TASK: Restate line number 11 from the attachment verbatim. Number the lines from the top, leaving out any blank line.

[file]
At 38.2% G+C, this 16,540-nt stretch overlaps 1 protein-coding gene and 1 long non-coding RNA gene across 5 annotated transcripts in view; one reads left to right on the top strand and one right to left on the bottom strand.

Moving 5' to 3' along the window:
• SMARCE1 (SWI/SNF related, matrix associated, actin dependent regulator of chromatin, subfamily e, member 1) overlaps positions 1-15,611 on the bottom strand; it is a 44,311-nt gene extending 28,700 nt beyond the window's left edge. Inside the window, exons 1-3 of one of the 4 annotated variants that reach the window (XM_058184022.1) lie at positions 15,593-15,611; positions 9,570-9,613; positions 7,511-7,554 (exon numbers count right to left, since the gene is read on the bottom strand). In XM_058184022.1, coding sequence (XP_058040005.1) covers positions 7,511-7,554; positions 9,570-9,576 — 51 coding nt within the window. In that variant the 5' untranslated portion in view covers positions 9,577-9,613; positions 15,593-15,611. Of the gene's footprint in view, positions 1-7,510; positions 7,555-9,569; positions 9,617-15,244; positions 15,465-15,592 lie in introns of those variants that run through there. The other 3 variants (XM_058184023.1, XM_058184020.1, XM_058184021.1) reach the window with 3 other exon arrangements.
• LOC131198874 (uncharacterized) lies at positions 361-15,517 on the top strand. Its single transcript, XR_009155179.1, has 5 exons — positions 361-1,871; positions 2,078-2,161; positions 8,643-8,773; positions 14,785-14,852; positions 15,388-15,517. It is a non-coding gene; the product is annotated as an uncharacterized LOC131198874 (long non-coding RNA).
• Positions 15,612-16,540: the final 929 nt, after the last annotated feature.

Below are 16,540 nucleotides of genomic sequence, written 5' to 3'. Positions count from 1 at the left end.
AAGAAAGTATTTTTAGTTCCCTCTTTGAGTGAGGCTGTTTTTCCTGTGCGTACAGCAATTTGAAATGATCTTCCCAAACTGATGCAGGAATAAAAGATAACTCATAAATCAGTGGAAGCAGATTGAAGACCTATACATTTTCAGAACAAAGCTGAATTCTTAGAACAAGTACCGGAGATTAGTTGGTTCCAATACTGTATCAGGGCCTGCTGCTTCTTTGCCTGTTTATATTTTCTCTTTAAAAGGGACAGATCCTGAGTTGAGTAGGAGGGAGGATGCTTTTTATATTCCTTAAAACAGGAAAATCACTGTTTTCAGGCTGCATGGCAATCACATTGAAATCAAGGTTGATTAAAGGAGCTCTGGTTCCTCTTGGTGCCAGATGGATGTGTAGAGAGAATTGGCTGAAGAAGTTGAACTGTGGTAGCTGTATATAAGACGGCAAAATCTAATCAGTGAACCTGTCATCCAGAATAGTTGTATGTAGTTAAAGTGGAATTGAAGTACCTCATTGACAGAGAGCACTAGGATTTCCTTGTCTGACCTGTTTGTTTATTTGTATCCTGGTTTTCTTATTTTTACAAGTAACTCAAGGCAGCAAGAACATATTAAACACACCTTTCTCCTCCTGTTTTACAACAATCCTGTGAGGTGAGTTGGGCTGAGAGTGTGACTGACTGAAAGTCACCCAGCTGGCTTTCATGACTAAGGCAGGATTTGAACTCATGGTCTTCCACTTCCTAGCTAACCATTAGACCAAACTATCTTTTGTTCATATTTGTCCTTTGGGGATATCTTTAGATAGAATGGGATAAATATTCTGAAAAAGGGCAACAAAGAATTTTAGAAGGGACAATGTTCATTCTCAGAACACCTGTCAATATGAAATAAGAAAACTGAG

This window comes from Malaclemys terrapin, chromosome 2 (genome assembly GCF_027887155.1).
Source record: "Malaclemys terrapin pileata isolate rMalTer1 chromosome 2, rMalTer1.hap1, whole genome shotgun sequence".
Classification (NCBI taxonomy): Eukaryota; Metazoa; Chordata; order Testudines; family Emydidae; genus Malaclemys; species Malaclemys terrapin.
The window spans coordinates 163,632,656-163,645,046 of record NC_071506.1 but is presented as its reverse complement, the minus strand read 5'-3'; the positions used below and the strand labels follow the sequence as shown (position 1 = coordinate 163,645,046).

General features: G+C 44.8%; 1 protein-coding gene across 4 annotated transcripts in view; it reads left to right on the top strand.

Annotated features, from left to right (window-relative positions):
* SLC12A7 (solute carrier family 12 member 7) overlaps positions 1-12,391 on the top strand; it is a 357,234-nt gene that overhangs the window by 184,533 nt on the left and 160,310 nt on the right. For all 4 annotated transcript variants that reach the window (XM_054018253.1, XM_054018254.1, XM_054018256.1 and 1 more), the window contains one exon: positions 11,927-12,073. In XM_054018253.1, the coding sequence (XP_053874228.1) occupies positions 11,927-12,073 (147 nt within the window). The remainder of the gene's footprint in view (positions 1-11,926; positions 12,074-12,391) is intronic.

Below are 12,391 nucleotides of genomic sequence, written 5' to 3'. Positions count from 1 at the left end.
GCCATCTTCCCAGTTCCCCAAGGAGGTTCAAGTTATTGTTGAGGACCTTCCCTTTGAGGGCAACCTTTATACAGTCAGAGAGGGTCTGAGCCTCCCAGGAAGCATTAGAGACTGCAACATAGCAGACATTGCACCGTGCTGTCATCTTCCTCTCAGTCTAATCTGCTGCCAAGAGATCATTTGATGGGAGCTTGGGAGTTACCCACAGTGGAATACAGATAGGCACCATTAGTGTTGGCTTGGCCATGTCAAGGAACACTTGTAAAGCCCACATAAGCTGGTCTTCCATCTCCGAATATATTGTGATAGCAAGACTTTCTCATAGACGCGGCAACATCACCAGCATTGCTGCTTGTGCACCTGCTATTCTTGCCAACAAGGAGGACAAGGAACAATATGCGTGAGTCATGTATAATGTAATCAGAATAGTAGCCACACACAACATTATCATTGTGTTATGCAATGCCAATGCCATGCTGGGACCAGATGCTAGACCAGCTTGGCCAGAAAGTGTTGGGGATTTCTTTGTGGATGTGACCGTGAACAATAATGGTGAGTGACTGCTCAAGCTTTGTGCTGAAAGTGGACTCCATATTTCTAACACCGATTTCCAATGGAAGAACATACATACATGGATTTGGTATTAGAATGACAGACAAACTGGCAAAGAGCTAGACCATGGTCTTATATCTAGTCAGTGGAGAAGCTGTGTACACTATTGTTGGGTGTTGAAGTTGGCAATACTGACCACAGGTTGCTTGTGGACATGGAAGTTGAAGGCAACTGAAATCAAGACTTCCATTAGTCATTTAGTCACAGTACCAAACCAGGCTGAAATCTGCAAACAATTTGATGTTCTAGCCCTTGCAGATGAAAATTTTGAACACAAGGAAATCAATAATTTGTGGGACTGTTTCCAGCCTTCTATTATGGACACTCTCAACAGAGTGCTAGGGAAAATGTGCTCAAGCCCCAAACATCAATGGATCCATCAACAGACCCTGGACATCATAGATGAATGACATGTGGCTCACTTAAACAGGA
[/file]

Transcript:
The window spans coordinates 163,632,656-163,645,046 of record NC_071506.1 but is presented as its reverse complement, the minus strand read 5'-3'; the positions used below and the strand labels follow the sequence as shown (position 1 = coordinate 163,645,046).